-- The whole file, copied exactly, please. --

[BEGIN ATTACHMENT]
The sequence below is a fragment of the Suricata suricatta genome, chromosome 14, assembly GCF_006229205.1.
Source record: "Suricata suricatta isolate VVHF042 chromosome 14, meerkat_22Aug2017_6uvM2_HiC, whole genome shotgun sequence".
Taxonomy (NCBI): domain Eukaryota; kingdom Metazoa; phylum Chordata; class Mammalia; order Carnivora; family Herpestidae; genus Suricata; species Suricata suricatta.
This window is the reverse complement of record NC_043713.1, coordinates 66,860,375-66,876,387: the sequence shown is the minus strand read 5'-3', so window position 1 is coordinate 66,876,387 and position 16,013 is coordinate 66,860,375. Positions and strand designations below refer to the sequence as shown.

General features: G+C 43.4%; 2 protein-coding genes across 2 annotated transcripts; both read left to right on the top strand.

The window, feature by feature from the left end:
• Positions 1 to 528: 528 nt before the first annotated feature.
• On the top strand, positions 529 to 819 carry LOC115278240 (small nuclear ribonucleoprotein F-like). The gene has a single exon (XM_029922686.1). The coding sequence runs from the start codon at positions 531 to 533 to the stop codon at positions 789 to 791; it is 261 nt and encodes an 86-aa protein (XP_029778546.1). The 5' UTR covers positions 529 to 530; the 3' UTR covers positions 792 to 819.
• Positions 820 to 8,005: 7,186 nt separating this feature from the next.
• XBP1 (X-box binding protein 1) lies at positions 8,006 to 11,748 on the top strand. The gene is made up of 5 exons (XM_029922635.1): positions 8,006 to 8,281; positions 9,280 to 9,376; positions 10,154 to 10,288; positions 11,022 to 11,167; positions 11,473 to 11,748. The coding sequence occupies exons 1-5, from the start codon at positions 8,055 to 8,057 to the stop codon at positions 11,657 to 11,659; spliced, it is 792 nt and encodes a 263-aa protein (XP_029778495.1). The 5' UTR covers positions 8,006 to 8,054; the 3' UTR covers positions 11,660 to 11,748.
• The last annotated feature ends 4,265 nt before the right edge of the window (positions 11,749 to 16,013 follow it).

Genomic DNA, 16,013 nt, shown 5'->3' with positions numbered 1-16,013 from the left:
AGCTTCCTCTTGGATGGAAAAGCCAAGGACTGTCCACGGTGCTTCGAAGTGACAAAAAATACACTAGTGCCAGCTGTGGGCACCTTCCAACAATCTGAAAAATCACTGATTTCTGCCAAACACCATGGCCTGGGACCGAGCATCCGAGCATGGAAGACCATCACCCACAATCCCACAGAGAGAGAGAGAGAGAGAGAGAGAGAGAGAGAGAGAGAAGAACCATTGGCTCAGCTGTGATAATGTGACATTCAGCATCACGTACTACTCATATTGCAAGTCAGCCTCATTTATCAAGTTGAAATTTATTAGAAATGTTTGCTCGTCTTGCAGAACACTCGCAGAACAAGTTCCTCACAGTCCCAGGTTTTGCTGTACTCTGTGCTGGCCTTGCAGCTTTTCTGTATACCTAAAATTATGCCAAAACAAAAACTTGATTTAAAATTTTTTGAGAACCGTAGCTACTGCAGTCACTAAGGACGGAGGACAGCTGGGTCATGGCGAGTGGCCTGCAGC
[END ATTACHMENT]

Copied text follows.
The sequence below is a fragment of the Suricata suricatta genome, chromosome 14, assembly GCF_006229205.1.
Source record: "Suricata suricatta isolate VVHF042 chromosome 14, meerkat_22Aug2017_6uvM2_HiC, whole genome shotgun sequence".
Taxonomy (NCBI): domain Eukaryota; kingdom Metazoa; phylum Chordata; class Mammalia; order Carnivora; family Herpestidae; genus Suricata; species Suricata suricatta.
This window is the reverse complement of record NC_043713.1, coordinates 66,860,375-66,876,387: the sequence shown is the minus strand read 5'-3', so window position 1 is coordinate 66,876,387 and position 16,013 is coordinate 66,860,375. Positions and strand designations below refer to the sequence as shown.

General features: G+C 43.4%; 2 protein-coding genes across 2 annotated transcripts; both read left to right on the top strand.

The window, feature by feature from the left end:
• Positions 1 to 528: 528 nt before the first annotated feature.
• On the top strand, positions 529 to 819 carry LOC115278240 (small nuclear ribonucleoprotein F-like). The gene has a single exon (XM_029922686.1). The coding sequence runs from the start codon at positions 531 to 533 to the stop codon at positions 789 to 791; it is 261 nt and encodes an 86-aa protein (XP_029778546.1). The 5' UTR covers positions 529 to 530; the 3' UTR covers positions 792 to 819.
• Positions 820 to 8,005: 7,186 nt separating this feature from the next.
• XBP1 (X-box binding protein 1) lies at positions 8,006 to 11,748 on the top strand. The gene is made up of 5 exons (XM_029922635.1): positions 8,006 to 8,281; positions 9,280 to 9,376; positions 10,154 to 10,288; positions 11,022 to 11,167; positions 11,473 to 11,748. The coding sequence occupies exons 1-5, from the start codon at positions 8,055 to 8,057 to the stop codon at positions 11,657 to 11,659; spliced, it is 792 nt and encodes a 263-aa protein (XP_029778495.1). The 5' UTR covers positions 8,006 to 8,054; the 3' UTR covers positions 11,660 to 11,748.
• The last annotated feature ends 4,265 nt before the right edge of the window (positions 11,749 to 16,013 follow it).

Genomic DNA, 16,013 nt, shown 5'->3' with positions numbered 1-16,013 from the left:
AGCTTCCTCTTGGATGGAAAAGCCAAGGACTGTCCACGGTGCTTCGAAGTGACAAAAAATACACTAGTGCCAGCTGTGGGCACCTTCCAACAATCTGAAAAATCACTGATTTCTGCCAAACACCATGGCCTGGGACCGAGCATCCGAGCATGGAAGACCATCACCCACAATCCCACAGAGAGAGAGAGAGAGAGAGAGAGAGAGAGAGAGAGAGAAGAACCATTGGCTCAGCTGTGATAATGTGACATTCAGCATCACGTACTACTCATATTGCAAGTCAGCCTCATTTATCAAGTTGAAATTTATTAGAAATGTTTGCTCGTCTTGCAGAACACTCGCAGAACAAGTTCCTCACAGTCCCAGGTTTTGCTGTACTCTGTGCTGGCCTTGCAGCTTTTCTGTATACCTAAAATTATGCCAAAACAAAAACTTGATTTAAAATTTTTTGAGAACCGTAGCTACTGCAGTCACTAAGGACGGAGGACAGCTGGGTCATGGCGAGTGGCCTGCAGC